The horticultural sector has touched on golden times over the past five years as the value of the sector’s exports has surged by over 40% to 2017.
Prospects are that growth will continue for years yet as the world clamours for quality fresh produce.
The increase in value makes horticulture the fourth leg of New Zealand’s primary sector, totalling $5.6 billion in exports for 2017 and chasing down the meat-wool sector which earns $8.7 billion.
The key crops driving the sector’s growth have been kiwifruit and more recently avocados, with kiwifruit accounting for over $1.6 billion of that value, similar to wine exports and leaping ahead in the past four years post-Psa.
However the sector is also experiencing valuable additional growth from the likes of apples, cherries and berry fruit which as a sector have surged 60% in the same period.
Even flower and seed exports are now worth over $135 million a year in export earnings, greater than total vegetable export value.
Along with the growth in export volume and value has come greater interest from banks, equity partners and existing orchardists in expanding or investing in the sector, with strong land prices in regions like Bay of Plenty reflecting that interest.
“Along with the 40% growth in export volume and value over the past 5 years, there is greater interest from banks, equity partners and existing orchardists in expanding or investing in the sector.”
A recent Bayleys auction for a prime orchard near Te Puke set a new record of just over a million dollars a hectare for a SunGold kiwifruit orchard.
With this lift in land values investors have started seeking out opportunities beyond the traditional growing areas where prices are particularly buoyant. This has also been prompted by the increasing variety of horticultural crops showing a capacity for good growth and crop quality beyond those traditional areas.
SunGold kiwifruit is opening up land use options for landowners well beyond the traditional Te Puke golden zone, with iwi and farmers finding opportunity to grow the fruit in the eastern Bay of Plenty, Northland and even Hawke’s Bay regions.
Similarly an intensive breed development programme means cherries are now finding niche growing spots through a far broader catchment in the Otago region, with cheaper land options in those non-traditional growing areas making them a viable investment choice.
At the other end of the country Northland is experiencing heightened attention from potential investors both within the region and beyond, drawn to the region’s appealing sub-tropical climate, varied volcanic and sandy soil types, and realistic land prices that make orchard conversion a realistic option.
Vinni Bhula, Bayleys Whangarei rural agent has noticed a surge of interest in the area beyond the traditional pastoral uses for rural properties he has been marketing.
“We have seen a number of families look at options where they are considering quitting the family farm, and having the parents invest into a smaller, manageable horticultural block that continues to give a semi-retired couple some responsibilities and income, but is significantly smaller scale.”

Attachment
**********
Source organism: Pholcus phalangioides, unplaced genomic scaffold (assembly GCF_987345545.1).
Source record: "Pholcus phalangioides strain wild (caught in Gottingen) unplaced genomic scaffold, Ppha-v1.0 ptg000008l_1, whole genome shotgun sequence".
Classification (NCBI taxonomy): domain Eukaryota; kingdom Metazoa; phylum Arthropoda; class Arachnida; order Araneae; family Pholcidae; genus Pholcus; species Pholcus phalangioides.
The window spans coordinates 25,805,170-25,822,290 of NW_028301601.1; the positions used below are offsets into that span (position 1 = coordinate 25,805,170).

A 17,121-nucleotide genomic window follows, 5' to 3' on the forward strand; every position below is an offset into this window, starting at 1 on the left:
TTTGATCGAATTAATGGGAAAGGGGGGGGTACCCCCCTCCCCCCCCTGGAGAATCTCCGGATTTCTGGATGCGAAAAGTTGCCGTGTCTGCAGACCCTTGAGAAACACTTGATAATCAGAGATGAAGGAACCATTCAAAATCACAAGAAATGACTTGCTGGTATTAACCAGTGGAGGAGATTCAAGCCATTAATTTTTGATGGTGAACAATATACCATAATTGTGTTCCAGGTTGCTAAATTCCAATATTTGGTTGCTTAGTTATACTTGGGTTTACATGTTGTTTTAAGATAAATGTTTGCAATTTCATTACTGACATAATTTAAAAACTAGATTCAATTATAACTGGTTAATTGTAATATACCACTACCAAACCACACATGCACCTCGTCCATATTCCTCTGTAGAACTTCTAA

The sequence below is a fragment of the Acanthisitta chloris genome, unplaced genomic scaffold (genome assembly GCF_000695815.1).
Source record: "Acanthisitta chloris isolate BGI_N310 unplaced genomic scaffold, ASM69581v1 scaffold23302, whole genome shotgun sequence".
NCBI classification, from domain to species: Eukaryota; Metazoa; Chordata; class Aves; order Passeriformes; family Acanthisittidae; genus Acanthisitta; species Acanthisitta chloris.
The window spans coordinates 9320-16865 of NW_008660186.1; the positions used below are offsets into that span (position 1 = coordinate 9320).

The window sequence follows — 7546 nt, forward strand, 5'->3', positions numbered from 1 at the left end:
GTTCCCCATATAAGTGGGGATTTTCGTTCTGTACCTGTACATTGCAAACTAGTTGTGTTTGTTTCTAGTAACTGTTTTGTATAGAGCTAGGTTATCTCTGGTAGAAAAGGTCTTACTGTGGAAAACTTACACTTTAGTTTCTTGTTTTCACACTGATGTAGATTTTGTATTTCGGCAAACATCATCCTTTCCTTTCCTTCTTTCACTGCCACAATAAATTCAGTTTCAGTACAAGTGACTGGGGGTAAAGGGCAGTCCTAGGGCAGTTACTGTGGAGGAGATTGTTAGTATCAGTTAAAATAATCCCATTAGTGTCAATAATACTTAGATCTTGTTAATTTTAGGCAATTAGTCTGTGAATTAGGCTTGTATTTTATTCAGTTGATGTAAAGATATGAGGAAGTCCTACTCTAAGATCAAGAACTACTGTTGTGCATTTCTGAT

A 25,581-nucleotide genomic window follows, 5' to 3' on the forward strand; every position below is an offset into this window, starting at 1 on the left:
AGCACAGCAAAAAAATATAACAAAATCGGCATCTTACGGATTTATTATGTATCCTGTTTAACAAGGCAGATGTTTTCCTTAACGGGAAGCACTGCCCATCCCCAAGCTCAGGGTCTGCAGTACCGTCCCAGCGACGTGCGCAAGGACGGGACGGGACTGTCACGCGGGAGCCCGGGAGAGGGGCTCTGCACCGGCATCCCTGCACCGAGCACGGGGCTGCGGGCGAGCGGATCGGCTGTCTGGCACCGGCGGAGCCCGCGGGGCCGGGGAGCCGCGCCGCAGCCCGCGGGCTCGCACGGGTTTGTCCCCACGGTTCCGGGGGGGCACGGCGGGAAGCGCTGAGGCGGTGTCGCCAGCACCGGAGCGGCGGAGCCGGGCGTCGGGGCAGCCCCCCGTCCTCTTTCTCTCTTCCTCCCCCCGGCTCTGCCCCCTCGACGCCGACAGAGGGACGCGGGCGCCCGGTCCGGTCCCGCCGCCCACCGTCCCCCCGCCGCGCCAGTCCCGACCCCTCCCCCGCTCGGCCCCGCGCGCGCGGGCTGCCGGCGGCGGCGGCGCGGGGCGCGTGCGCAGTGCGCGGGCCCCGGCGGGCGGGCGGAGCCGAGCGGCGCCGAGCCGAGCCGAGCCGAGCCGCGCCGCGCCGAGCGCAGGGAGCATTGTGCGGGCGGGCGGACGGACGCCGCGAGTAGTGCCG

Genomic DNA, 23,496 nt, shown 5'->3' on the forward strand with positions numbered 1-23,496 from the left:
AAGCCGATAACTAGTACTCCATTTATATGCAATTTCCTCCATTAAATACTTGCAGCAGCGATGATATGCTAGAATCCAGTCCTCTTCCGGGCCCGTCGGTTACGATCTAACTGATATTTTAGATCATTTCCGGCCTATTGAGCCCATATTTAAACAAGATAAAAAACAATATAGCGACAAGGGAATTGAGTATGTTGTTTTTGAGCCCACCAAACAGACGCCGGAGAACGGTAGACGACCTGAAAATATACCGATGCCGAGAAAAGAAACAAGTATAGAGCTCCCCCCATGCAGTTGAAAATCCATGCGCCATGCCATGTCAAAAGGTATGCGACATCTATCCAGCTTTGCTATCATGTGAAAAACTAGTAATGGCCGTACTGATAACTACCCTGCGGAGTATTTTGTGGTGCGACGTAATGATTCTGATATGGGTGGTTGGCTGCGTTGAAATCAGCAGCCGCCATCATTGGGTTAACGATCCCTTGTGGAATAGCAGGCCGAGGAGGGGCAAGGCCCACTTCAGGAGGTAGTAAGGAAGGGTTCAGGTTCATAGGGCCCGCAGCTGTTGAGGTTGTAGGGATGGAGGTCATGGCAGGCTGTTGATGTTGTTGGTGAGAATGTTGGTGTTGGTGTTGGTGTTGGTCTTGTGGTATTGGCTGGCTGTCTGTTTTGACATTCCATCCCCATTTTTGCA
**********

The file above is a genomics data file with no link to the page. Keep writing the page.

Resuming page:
As a commercial orchard owner, Vinni has helped advise a number of investors and orchard operators into quality blocks within the region, and he is excited by the opportunities still untapped through the Northland region.
“Avocados are very much on people’s minds at present as a very viable land use option in this part of the country, and for good reason.
“The marketing efforts by Avocado NZ to get the fruit into China will start to pay off in coming years, along with efforts through the rest of Asia which is showing steady growth. This will only be reinforced by the research that is showing New Zealand avocados actually have higher nutritional value than those from competing countries.”
“The marketing efforts by Avocado NZ to get the fruit into China will start to pay off in coming years.”
The fruit’s ability to now be sold into China provides a valuable buffer to the Australian market’s varying demand, in turn influenced by what crop performance has been like in that country.
The relatively lower bare land value of properties in Northland has drawn interest from orchardists committed in more expensive areas.
“Values can be $70,000- $100,000 a hectare, which offers real potential to invest into the infrastructure and planted crops, keeping in mind there is usually a few years before that land will start to give you a return, post development.”
He has a 23ha bare land property near Maungatapere split off from a traditional family farm that highlights the type of potential in Northland.
“With its consistently fertile well drained soil, access to water and good flat contour, it’s the sort of block that investors, syndicates and individual growers can realistically take to their bank and prove what a viable return it is capable of delivering.”
The region is starting to develop a critical mass of growers and expertise, with a number of larger corporate orchard investors anchoring the Northland volumes around the Houhora district in particular.
“There is a lot of confidence up here about where horticulture can take the region, and we are seeing some serious investment putting skin in the game, which is a great thing for Northland.”